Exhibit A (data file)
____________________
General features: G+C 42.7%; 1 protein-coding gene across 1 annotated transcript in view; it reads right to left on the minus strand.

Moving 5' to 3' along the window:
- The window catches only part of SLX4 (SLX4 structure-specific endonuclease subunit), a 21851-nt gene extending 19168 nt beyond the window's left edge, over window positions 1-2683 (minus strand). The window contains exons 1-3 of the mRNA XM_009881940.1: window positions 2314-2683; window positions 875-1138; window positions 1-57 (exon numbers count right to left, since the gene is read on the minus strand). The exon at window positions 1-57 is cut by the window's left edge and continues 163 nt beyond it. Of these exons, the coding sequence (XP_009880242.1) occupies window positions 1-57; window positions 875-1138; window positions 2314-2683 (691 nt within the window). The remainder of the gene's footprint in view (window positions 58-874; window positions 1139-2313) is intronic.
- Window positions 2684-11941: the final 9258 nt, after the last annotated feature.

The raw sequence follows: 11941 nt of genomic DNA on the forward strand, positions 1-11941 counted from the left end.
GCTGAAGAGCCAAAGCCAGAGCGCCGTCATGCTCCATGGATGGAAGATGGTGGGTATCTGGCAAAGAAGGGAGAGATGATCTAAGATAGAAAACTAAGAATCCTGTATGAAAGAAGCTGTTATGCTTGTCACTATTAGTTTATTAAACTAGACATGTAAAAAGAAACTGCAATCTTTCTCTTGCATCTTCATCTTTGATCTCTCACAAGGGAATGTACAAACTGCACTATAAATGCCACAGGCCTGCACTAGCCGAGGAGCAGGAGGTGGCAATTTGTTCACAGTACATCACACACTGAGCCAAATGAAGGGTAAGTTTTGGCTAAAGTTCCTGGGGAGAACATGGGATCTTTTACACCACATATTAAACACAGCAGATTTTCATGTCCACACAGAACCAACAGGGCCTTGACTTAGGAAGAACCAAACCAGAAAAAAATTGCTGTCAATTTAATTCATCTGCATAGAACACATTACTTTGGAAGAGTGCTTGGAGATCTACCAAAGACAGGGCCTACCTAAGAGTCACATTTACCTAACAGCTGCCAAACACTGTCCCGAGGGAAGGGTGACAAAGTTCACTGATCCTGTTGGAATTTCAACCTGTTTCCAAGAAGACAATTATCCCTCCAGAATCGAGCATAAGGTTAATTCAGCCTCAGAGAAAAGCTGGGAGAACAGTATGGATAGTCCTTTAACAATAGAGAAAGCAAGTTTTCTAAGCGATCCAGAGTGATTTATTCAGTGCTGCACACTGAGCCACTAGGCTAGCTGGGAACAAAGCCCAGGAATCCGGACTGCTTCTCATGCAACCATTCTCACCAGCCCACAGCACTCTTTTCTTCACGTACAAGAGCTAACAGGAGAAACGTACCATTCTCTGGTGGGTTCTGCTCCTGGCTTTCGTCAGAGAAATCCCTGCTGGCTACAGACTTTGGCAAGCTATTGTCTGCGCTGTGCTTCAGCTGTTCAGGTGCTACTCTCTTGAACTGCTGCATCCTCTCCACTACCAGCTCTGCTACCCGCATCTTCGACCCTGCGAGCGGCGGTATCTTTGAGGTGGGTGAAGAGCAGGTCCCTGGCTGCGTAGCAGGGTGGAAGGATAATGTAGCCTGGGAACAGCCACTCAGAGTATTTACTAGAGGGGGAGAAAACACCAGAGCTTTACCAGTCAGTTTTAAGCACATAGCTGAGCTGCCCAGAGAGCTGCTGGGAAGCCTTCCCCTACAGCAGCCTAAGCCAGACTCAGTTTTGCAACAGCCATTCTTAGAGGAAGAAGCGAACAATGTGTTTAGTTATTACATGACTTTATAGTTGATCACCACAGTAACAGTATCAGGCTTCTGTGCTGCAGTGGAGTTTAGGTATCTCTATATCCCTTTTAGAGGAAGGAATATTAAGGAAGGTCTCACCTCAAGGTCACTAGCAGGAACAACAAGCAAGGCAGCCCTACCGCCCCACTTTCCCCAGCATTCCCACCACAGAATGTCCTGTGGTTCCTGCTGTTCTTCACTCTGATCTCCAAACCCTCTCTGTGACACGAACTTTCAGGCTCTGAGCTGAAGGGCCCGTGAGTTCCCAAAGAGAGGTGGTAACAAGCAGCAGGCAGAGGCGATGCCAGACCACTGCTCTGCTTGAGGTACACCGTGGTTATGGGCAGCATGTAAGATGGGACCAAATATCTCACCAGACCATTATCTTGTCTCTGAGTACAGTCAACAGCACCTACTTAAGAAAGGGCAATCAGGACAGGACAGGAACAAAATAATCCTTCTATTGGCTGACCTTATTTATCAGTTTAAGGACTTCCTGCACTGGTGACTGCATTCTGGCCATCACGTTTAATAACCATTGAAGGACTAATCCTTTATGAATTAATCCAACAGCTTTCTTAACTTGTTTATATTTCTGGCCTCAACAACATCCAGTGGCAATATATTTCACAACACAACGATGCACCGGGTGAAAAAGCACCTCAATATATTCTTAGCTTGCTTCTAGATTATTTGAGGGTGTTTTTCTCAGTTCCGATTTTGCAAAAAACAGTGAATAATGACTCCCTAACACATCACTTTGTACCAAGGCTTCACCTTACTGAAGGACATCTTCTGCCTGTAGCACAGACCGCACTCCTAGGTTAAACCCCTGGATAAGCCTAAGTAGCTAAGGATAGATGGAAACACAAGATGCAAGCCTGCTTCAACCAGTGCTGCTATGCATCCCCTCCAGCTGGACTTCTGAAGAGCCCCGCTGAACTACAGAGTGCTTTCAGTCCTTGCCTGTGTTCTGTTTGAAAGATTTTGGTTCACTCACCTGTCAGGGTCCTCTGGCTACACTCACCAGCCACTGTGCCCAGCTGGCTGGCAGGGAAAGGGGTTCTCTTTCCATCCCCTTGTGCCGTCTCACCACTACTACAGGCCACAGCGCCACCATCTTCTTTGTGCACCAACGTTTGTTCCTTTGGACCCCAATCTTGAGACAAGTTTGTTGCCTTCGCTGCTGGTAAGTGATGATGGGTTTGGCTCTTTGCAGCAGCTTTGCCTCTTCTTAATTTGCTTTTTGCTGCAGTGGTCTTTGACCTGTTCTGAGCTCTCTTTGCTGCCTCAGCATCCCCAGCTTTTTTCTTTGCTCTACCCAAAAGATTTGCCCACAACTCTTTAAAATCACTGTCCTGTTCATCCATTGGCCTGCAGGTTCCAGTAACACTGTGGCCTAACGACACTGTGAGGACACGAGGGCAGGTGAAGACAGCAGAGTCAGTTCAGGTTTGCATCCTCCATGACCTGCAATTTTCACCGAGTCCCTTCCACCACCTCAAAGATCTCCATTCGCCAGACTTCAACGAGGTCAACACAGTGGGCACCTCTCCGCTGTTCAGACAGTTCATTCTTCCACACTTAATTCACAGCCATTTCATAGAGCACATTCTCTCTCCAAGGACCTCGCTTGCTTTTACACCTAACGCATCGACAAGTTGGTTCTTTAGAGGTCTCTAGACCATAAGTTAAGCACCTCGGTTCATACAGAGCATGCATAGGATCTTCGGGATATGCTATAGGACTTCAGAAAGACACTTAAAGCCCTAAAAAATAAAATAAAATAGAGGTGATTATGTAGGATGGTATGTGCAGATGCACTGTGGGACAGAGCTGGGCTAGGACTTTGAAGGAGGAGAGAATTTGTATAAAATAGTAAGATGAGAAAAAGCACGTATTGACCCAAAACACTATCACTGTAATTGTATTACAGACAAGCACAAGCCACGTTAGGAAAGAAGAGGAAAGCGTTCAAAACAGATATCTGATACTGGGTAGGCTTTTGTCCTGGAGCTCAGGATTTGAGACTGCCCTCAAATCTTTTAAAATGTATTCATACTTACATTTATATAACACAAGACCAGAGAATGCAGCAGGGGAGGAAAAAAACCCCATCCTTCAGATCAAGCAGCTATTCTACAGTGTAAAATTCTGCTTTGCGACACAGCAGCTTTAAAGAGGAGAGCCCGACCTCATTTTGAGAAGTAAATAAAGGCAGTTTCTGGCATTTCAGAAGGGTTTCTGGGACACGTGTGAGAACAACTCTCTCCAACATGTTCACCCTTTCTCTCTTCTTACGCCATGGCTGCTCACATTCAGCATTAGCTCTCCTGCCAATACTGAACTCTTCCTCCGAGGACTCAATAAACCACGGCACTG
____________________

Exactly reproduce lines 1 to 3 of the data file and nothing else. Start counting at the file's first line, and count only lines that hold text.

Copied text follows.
General features: G+C 42.7%; 1 protein-coding gene across 1 annotated transcript in view; it reads right to left on the minus strand.

Moving 5' to 3' along the window:
- The window catches only part of SLX4 (SLX4 structure-specific endonuclease subunit), a 21851-nt gene extending 19168 nt beyond the window's left edge, over window positions 1-2683 (minus strand). The window contains exons 1-3 of the mRNA XM_009881940.1: window positions 2314-2683; window positions 875-1138; window positions 1-57 (exon numbers count right to left, since the gene is read on the minus strand). The exon at window positions 1-57 is cut by the window's left edge and continues 163 nt beyond it. Of these exons, the coding sequence (XP_009880242.1) occupies window positions 1-57; window positions 875-1138; window positions 2314-2683 (691 nt within the window). The remainder of the gene's footprint in view (window positions 58-874; window positions 1139-2313) is intronic.